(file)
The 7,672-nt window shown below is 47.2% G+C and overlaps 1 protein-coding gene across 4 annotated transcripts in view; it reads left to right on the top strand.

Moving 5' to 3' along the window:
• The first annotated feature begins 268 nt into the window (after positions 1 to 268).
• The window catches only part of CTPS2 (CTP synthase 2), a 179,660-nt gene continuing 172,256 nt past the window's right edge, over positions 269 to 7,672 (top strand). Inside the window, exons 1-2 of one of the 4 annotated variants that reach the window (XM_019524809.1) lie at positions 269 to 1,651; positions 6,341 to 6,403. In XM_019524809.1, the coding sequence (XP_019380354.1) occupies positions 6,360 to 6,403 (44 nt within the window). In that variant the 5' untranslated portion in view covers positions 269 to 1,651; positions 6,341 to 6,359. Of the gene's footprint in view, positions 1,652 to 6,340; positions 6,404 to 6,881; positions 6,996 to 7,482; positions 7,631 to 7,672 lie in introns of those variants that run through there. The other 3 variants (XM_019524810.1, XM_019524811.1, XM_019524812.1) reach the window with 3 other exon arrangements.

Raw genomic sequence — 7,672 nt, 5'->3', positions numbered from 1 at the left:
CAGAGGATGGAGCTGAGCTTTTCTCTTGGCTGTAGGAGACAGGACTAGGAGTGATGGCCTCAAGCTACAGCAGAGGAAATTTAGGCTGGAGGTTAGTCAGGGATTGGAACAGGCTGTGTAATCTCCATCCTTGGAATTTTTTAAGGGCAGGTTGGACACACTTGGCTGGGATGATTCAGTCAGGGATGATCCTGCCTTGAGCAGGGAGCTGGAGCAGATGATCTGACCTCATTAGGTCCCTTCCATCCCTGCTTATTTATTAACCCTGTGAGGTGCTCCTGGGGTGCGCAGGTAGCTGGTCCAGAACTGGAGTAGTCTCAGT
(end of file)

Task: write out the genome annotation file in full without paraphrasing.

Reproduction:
The 7,672-nt window shown below is 47.2% G+C and overlaps 1 protein-coding gene across 4 annotated transcripts in view; it reads left to right on the top strand.

Moving 5' to 3' along the window:
• The first annotated feature begins 268 nt into the window (after positions 1 to 268).
• The window catches only part of CTPS2 (CTP synthase 2), a 179,660-nt gene continuing 172,256 nt past the window's right edge, over positions 269 to 7,672 (top strand). Inside the window, exons 1-2 of one of the 4 annotated variants that reach the window (XM_019524809.1) lie at positions 269 to 1,651; positions 6,341 to 6,403. In XM_019524809.1, the coding sequence (XP_019380354.1) occupies positions 6,360 to 6,403 (44 nt within the window). In that variant the 5' untranslated portion in view covers positions 269 to 1,651; positions 6,341 to 6,359. Of the gene's footprint in view, positions 1,652 to 6,340; positions 6,404 to 6,881; positions 6,996 to 7,482; positions 7,631 to 7,672 lie in introns of those variants that run through there. The other 3 variants (XM_019524810.1, XM_019524811.1, XM_019524812.1) reach the window with 3 other exon arrangements.

Raw genomic sequence — 7,672 nt, 5'->3', positions numbered from 1 at the left:
CAGAGGATGGAGCTGAGCTTTTCTCTTGGCTGTAGGAGACAGGACTAGGAGTGATGGCCTCAAGCTACAGCAGAGGAAATTTAGGCTGGAGGTTAGTCAGGGATTGGAACAGGCTGTGTAATCTCCATCCTTGGAATTTTTTAAGGGCAGGTTGGACACACTTGGCTGGGATGATTCAGTCAGGGATGATCCTGCCTTGAGCAGGGAGCTGGAGCAGATGATCTGACCTCATTAGGTCCCTTCCATCCCTGCTTATTTATTAACCCTGTGAGGTGCTCCTGGGGTGCGCAGGTAGCTGGTCCAGAACTGGAGTAGTCTCAGT